Seeing a group of Marines in their dress blues generally means you’re going to watch them take part in some sort of military exercise or march. And during the whole thing, you’re thinking of how terrifyingly serious they look, your feelings about America, or just how bored you are. Even with a band accompanying them, generally Marines in dress blues don’t break into saxophone solos. It’s just not done.
Last Tuesday, however, the United States Marine Corps Jazz Band visited TU to play six compositions. The band was composed of a saxophone, guitar, bass, trumpet and drums, all of which were played by officers of varying rank. The small size of the band lent itself to a personable, unique experience peppered with several memorable solos.
The piece which introduced the band, Maceo Parker’s “Chicken,” previewed what was to come. It started as a melody of the instruments and gradually faded into various solos. The trumpet stood out, piercing the auditorium and requiring your attention.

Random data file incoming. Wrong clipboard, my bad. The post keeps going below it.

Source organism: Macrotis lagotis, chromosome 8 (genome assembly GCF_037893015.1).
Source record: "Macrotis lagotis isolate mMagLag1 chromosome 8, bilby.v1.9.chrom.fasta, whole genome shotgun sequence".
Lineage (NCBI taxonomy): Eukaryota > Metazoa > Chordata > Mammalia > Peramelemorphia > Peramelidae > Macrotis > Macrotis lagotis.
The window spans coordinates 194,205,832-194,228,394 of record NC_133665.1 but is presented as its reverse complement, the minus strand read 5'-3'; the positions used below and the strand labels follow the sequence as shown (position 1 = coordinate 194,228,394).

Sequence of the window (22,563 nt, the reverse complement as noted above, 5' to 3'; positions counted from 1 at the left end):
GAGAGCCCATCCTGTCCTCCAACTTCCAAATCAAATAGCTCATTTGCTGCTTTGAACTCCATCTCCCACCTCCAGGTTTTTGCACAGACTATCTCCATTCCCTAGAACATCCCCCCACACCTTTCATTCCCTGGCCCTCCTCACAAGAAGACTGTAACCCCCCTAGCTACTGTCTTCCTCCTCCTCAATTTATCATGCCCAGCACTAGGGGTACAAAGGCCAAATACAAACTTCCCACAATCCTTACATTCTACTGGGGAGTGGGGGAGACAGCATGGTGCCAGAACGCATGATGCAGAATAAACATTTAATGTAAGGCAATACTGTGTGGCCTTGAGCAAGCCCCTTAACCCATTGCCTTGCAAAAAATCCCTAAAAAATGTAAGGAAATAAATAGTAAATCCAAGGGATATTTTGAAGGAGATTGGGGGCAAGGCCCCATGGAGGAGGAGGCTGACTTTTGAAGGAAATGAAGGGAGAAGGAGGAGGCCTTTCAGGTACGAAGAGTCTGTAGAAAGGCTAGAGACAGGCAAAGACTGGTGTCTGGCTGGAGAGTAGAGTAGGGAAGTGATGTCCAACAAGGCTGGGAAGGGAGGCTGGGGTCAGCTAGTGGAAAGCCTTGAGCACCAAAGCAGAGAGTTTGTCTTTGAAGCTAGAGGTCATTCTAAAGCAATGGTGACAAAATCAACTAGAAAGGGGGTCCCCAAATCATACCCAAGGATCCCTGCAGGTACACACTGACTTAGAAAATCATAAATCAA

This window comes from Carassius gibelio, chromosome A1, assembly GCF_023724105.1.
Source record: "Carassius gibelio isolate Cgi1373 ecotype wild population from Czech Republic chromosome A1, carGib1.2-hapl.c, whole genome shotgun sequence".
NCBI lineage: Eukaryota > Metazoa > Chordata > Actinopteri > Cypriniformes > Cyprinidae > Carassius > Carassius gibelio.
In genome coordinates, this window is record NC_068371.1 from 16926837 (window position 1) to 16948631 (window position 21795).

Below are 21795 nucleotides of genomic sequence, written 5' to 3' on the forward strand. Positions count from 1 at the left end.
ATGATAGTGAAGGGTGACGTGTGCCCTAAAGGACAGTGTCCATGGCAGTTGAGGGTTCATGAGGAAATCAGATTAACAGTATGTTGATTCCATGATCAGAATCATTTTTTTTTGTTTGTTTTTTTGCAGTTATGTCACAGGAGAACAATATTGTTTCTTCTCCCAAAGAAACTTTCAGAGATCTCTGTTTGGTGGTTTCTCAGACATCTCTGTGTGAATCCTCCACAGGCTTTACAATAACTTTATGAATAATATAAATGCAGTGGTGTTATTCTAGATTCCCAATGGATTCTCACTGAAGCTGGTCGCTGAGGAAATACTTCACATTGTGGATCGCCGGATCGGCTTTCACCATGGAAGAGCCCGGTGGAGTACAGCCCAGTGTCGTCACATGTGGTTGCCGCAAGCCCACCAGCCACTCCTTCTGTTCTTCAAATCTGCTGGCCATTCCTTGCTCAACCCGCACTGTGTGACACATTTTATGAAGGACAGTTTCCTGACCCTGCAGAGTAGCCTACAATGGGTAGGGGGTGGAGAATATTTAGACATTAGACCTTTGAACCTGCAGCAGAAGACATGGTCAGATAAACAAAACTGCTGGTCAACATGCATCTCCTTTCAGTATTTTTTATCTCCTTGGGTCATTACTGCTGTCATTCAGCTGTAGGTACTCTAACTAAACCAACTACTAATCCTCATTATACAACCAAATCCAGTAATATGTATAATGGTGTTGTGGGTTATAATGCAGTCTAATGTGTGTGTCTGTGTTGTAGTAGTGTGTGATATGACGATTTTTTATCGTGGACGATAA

As it was only one of two wind instruments, it was always noticeable. Having only two wind instruments meant that there wasn’t always a meshing of winds in the background, like many jazz pieces. The trumpet and sax sounded competitive at times, each vying for attention, because there just wasn’t a huge amount of similar sounds to meld together. These two, however, had no trouble keeping the swing alive.
Nevertheless, the instruments bended together well. They flowed in and out of solos, which showed off the talents of each player. Energy from each carried into the others; most obvious during a saxophone solo in “Whisper Not.” As the sax player fell deeper into an emotional solo, the bass player followed suit. At this, and other points in the performance, it was easy to get confused over how such sternly dressed men had a capacity for soul.
The songs chosen also ended up highlighting, to a certain degree, different instruments. In the final piece, “Mr. Clean,” for instance, the bass player hit and finger-plucked his strings, which gave the composition a sort of modern-rock feel. It was an inventive use of the bass, created to deal with the small number of players.
If there was a tone to the night, many of the pieces were reminiscent of theme songs. The second piece, “El Gaucho,” with its breezy lightness and occasional high trumpet notes, reminded me of a 80s cop show introduction. And in “Whisper Not,” the trumpet whistled and the piece sounded like a noir detective movie. This added to the character of the night, and further blurred the edge between Marine and soulful musician.